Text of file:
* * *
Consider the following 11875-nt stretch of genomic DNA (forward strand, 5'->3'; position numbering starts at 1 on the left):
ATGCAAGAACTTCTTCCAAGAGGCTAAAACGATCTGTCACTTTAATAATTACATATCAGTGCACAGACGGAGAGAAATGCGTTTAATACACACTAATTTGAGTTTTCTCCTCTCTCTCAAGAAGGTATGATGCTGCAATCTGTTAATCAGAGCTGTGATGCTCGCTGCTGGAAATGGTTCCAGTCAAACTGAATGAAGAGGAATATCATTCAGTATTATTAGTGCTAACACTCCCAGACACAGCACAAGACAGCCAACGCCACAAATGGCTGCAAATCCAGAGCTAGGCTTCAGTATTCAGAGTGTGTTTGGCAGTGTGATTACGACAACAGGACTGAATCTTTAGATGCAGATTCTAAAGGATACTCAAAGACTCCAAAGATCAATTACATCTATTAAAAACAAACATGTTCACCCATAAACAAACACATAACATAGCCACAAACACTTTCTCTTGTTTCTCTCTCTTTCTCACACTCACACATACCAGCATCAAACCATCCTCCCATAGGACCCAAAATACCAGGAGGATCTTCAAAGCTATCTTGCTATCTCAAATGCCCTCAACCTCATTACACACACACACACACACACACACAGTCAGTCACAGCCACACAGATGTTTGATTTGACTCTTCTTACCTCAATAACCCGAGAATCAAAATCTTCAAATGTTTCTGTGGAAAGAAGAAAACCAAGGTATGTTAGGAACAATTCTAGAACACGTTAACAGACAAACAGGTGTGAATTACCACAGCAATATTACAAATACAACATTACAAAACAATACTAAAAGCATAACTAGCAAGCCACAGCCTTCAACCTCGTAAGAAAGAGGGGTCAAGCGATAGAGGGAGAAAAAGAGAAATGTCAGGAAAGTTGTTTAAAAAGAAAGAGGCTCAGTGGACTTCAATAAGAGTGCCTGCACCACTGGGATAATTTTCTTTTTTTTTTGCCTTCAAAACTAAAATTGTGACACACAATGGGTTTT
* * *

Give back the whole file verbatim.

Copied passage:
Consider the following 11875-nt stretch of genomic DNA (forward strand, 5'->3'; position numbering starts at 1 on the left):
ATGCAAGAACTTCTTCCAAGAGGCTAAAACGATCTGTCACTTTAATAATTACATATCAGTGCACAGACGGAGAGAAATGCGTTTAATACACACTAATTTGAGTTTTCTCCTCTCTCTCAAGAAGGTATGATGCTGCAATCTGTTAATCAGAGCTGTGATGCTCGCTGCTGGAAATGGTTCCAGTCAAACTGAATGAAGAGGAATATCATTCAGTATTATTAGTGCTAACACTCCCAGACACAGCACAAGACAGCCAACGCCACAAATGGCTGCAAATCCAGAGCTAGGCTTCAGTATTCAGAGTGTGTTTGGCAGTGTGATTACGACAACAGGACTGAATCTTTAGATGCAGATTCTAAAGGATACTCAAAGACTCCAAAGATCAATTACATCTATTAAAAACAAACATGTTCACCCATAAACAAACACATAACATAGCCACAAACACTTTCTCTTGTTTCTCTCTCTTTCTCACACTCACACATACCAGCATCAAACCATCCTCCCATAGGACCCAAAATACCAGGAGGATCTTCAAAGCTATCTTGCTATCTCAAATGCCCTCAACCTCATTACACACACACACACACACACACACAGTCAGTCACAGCCACACAGATGTTTGATTTGACTCTTCTTACCTCAATAACCCGAGAATCAAAATCTTCAAATGTTTCTGTGGAAAGAAGAAAACCAAGGTATGTTAGGAACAATTCTAGAACACGTTAACAGACAAACAGGTGTGAATTACCACAGCAATATTACAAATACAACATTACAAAACAATACTAAAAGCATAACTAGCAAGCCACAGCCTTCAACCTCGTAAGAAAGAGGGGTCAAGCGATAGAGGGAGAAAAAGAGAAATGTCAGGAAAGTTGTTTAAAAAGAAAGAGGCTCAGTGGACTTCAATAAGAGTGCCTGCACCACTGGGATAATTTTCTTTTTTTTTTGCCTTCAAAACTAAAATTGTGACACACAATGGGTTTT